Monday, June 30, 2014

The USD Is Tumbling; Near 2 Month Lows

Equities have flip-flopped this morning, giving up the new normal opening-squeeze higher gains as USDJPY fades. Bonds are rallying. But it is the USD Index that is the most notable this morning as it tumbles back towards 2-month lows in a hurry... This is the biggest 2-day plunge in 3 months.

Pushing the USD to 2-month lows...

The USD Is Tumbling; Near 2 Month Lows | Zero Hedge

A great time to Open a Forex Account and Buy the USD

Sunday, June 29, 2014

BIS: Central banks warned of 'false sense of security'

The Bank for International Settlements (BIS) has warned that ultra-low interest rates have lulled governments and markets "into a false sense of security".
The Basel-based organisation - usually dubbed the "central banks' central bank" - urged policy makers to begin to normalise rates.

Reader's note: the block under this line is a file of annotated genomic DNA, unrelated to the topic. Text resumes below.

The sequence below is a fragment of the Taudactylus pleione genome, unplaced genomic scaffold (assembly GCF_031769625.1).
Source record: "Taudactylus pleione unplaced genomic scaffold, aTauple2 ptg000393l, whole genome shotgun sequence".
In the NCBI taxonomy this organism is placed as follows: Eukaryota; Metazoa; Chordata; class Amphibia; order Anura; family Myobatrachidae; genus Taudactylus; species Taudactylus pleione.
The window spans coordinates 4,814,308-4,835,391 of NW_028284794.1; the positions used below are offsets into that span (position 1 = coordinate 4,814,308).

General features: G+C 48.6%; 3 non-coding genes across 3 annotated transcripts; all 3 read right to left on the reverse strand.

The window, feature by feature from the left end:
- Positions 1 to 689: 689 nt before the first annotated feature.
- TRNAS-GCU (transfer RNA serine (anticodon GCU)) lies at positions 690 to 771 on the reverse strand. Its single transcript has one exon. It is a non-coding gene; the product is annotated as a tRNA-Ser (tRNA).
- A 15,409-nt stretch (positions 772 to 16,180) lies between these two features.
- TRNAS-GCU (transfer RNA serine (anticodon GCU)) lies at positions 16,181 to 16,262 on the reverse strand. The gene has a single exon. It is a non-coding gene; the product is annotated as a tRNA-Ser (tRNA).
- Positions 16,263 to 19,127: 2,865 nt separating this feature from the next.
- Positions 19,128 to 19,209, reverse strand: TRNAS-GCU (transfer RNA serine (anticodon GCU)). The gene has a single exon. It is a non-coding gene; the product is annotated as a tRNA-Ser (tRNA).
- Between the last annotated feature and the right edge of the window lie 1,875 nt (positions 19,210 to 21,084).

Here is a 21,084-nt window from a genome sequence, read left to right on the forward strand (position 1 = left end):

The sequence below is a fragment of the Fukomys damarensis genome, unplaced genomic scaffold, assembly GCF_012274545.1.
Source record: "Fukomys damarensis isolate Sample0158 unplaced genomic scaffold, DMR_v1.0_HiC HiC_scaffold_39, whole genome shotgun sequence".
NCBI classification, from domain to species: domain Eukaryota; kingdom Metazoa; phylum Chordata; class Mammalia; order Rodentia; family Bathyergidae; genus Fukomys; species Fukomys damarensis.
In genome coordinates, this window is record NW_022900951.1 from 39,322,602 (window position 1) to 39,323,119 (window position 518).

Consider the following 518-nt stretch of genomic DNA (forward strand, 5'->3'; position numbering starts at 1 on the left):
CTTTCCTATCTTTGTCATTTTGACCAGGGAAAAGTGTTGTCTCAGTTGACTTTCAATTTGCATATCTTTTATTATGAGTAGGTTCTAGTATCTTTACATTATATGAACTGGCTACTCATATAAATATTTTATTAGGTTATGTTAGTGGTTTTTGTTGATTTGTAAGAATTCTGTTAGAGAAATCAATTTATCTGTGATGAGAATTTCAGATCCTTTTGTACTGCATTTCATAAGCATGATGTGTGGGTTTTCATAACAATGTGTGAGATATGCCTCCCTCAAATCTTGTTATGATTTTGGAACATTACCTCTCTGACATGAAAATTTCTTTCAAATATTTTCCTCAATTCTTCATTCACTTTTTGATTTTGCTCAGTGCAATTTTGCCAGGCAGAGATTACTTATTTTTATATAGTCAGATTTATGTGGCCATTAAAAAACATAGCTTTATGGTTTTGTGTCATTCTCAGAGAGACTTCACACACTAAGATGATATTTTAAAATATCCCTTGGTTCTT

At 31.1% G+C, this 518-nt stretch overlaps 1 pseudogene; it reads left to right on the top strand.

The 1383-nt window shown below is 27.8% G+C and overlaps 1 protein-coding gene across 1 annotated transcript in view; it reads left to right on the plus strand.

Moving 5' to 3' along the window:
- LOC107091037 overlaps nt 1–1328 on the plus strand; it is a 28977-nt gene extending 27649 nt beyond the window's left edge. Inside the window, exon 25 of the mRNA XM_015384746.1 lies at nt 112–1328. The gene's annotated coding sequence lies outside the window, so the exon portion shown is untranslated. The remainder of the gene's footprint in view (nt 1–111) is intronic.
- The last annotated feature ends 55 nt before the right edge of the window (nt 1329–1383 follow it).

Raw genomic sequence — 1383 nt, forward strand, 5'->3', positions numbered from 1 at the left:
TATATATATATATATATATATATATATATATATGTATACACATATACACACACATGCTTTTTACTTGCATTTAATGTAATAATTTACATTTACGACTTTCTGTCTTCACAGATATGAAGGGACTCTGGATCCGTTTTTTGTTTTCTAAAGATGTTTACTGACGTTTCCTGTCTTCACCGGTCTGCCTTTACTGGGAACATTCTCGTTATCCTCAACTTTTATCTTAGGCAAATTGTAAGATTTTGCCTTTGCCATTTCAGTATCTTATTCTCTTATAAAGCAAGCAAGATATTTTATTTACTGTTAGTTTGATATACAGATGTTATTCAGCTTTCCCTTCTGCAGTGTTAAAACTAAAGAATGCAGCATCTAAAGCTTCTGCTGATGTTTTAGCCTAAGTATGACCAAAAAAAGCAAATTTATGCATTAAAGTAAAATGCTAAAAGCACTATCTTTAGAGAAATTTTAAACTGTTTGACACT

"The risk of normalising too late and too gradually should not be underestimated," the BIS said.
Markets have rallied since January.
The FTSE all-world share index is up 5% so far this year, while the Vix, a measure of implied US market volatility known as the "fear index" , is at a seven-year low.

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Growth has disappointed even as financial markets have roared: The transmission chain seems to be badly impaired”
"Overall, it is hard to avoid the sense of a puzzling disconnect between the markets' buoyancy and underlying economic developments globally," the BIS said in its annual report.
It said that low interest rates had helped increase demand for higher risk investments on stock markets as well as in property and corporate bonds markets.
Disappointing growth
The BIS doesn't set policy but serves as a forum for central bankers to exchange views on relevant topics from the global economy to financial markets.
While global growth has improved, the BIS said it was still below its pre-crisis levels.
"Growth has disappointed even as financial markets have roared: The transmission chain seems to be badly impaired," the BIS said.